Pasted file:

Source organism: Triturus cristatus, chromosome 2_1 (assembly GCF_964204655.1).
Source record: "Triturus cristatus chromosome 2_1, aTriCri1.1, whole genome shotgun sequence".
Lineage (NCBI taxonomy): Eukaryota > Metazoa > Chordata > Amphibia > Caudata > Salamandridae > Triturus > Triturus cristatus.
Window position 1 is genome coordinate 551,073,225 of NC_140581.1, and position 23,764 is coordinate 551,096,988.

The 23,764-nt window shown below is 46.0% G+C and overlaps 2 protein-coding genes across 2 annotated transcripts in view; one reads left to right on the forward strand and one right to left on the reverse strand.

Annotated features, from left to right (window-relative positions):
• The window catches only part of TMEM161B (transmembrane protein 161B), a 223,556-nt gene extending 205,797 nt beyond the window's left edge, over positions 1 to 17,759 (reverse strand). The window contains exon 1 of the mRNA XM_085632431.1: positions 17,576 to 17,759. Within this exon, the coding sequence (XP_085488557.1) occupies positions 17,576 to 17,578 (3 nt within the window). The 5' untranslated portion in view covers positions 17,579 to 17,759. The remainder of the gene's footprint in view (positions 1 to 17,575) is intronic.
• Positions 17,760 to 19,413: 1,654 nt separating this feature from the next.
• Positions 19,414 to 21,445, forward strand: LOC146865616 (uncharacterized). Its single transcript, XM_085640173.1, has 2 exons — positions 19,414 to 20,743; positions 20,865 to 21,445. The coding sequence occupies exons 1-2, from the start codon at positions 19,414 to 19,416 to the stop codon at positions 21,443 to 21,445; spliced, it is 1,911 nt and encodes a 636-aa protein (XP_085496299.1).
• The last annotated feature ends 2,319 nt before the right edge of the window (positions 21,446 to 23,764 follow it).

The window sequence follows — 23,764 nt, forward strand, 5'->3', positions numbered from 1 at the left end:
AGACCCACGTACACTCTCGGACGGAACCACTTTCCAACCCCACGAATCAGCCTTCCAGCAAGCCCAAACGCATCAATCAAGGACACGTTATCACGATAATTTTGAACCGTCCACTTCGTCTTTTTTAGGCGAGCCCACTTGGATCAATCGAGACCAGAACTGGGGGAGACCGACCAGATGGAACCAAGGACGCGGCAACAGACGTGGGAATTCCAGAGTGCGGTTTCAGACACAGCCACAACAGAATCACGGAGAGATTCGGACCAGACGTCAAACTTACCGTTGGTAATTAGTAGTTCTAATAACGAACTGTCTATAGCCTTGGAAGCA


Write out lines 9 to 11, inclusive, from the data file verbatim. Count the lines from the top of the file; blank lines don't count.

• Positions 19,414 to 21,445, forward strand: LOC146865616 (uncharacterized). Its single transcript, XM_085640173.1, has 2 exons — positions 19,414 to 20,743; positions 20,865 to 21,445. The coding sequence occupies exons 1-2, from the start codon at positions 19,414 to 19,416 to the stop codon at positions 21,443 to 21,445; spliced, it is 1,911 nt and encodes a 636-aa protein (XP_085496299.1).
• The last annotated feature ends 2,319 nt before the right edge of the window (positions 21,446 to 23,764 follow it).

The window sequence follows — 23,764 nt, forward strand, 5'->3', positions numbered from 1 at the left end: